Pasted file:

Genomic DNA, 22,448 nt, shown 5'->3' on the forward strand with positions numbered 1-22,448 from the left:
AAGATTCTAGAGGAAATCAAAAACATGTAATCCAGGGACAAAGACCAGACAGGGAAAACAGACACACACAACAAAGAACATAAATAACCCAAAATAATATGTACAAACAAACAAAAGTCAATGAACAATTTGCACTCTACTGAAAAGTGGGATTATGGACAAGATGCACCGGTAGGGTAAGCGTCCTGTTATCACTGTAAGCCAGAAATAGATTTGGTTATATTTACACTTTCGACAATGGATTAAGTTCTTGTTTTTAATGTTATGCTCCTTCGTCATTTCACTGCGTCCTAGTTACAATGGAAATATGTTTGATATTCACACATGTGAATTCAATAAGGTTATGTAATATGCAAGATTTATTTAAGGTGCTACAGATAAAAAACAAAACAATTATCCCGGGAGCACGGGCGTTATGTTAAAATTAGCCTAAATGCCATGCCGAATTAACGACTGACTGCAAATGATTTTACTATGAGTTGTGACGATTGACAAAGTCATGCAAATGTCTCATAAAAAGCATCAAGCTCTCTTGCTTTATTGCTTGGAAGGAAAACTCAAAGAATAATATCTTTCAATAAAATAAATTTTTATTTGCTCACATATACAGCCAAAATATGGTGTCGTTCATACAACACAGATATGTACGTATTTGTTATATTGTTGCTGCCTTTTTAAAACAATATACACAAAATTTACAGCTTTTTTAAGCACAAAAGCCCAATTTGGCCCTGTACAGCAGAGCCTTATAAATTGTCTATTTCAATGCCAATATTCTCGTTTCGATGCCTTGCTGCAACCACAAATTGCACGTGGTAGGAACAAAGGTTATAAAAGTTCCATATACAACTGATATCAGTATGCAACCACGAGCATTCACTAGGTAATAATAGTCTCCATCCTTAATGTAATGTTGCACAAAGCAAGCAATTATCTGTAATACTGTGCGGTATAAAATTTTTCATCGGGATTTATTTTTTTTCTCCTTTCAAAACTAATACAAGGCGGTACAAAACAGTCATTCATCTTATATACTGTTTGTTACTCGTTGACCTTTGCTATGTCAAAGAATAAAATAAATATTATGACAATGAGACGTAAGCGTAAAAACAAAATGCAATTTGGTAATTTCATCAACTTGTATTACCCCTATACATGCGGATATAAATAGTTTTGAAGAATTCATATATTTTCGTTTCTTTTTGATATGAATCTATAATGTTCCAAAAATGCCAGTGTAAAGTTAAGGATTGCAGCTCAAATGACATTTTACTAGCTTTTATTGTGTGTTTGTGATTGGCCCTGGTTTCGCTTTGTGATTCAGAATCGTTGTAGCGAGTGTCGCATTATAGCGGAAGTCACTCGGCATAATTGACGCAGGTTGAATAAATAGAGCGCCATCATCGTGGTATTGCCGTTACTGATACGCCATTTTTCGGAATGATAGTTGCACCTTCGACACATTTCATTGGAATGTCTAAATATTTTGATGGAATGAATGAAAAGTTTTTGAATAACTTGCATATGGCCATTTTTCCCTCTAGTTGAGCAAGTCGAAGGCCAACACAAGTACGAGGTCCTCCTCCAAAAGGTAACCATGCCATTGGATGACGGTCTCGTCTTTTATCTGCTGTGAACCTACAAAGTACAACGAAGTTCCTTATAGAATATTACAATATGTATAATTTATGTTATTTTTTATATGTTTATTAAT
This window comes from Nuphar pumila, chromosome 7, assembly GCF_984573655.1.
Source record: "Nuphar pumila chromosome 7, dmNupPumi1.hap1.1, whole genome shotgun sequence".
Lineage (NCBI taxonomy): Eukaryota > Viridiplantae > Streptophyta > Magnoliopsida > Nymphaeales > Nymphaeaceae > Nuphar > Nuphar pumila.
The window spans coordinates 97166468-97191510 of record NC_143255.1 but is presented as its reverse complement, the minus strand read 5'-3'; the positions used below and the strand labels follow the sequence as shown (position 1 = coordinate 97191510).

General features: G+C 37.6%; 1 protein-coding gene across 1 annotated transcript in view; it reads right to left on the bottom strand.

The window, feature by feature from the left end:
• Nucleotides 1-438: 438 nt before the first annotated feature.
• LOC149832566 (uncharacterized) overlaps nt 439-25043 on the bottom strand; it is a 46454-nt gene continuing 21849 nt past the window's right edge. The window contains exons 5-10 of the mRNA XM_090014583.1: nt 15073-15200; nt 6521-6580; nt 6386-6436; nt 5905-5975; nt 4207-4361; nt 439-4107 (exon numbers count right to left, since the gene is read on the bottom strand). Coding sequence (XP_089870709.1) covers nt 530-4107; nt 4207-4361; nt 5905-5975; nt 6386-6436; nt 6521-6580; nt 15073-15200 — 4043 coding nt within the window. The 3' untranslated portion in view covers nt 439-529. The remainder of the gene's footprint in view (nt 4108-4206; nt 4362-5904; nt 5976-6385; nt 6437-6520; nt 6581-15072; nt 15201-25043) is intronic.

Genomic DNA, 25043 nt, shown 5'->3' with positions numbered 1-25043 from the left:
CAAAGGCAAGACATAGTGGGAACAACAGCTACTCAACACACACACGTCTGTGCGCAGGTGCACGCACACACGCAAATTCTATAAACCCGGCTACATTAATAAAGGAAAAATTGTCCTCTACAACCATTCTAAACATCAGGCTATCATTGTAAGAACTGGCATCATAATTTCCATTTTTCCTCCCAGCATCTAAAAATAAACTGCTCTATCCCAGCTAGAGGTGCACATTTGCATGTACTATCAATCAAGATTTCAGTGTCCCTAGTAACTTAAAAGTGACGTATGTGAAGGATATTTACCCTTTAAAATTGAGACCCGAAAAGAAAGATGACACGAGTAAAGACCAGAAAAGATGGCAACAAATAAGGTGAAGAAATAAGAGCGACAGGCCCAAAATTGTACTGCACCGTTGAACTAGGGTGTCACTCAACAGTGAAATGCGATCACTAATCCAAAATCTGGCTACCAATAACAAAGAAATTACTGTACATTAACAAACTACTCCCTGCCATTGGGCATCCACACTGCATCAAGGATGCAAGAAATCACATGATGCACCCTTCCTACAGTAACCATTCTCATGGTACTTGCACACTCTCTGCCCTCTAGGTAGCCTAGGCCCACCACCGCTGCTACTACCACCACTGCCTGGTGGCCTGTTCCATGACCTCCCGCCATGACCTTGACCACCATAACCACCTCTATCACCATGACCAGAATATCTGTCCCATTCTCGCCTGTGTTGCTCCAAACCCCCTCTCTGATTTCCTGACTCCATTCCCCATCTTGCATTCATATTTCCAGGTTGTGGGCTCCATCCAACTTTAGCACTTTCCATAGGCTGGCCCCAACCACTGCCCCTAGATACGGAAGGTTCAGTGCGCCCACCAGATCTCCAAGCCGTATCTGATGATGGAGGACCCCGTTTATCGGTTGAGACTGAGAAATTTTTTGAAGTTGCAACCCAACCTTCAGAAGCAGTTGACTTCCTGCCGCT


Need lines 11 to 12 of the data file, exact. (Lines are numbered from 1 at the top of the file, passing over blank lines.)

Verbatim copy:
Genomic DNA, 25043 nt, shown 5'->3' with positions numbered 1-25043 from the left:
CAAAGGCAAGACATAGTGGGAACAACAGCTACTCAACACACACACGTCTGTGCGCAGGTGCACGCACACACGCAAATTCTATAAACCCGGCTACATTAATAAAGGAAAAATTGTCCTCTACAACCATTCTAAACATCAGGCTATCATTGTAAGAACTGGCATCATAATTTCCATTTTTCCTCCCAGCATCTAAAAATAAACTGCTCTATCCCAGCTAGAGGTGCACATTTGCATGTACTATCAATCAAGATTTCAGTGTCCCTAGTAACTTAAAAGTGACGTATGTGAAGGATATTTACCCTTTAAAATTGAGACCCGAAAAGAAAGATGACACGAGTAAAGACCAGAAAAGATGGCAACAAATAAGGTGAAGAAATAAGAGCGACAGGCCCAAAATTGTACTGCACCGTTGAACTAGGGTGTCACTCAACAGTGAAATGCGATCACTAATCCAAAATCTGGCTACCAATAACAAAGAAATTACTGTACATTAACAAACTACTCCCTGCCATTGGGCATCCACACTGCATCAAGGATGCAAGAAATCACATGATGCACCCTTCCTACAGTAACCATTCTCATGGTACTTGCACACTCTCTGCCCTCTAGGTAGCCTAGGCCCACCACCGCTGCTACTACCACCACTGCCTGGTGGCCTGTTCCATGACCTCCCGCCATGACCTTGACCACCATAACCACCTCTATCACCATGACCAGAATATCTGTCCCATTCTCGCCTGTGTTGCTCCAAACCCCCTCTCTGATTTCCTGACTCCATTCCCCATCTTGCATTCATATTTCCAGGTTGTGGGCTCCATCCAACTTTAGCACTTTCCATAGGCTGGCCCCAACCACTGCCCCTAGATACGGAAGGTTCAGTGCGCCCACCAGATCTCCAAGCCGTATCTGATGATGGAGGACCCCGTTTATCGGTTGAGACTGAGAAATTTTTTGAAGTTGCAACCCAACCTTCAGAAGCAGTTGACTTCCTGCCGCT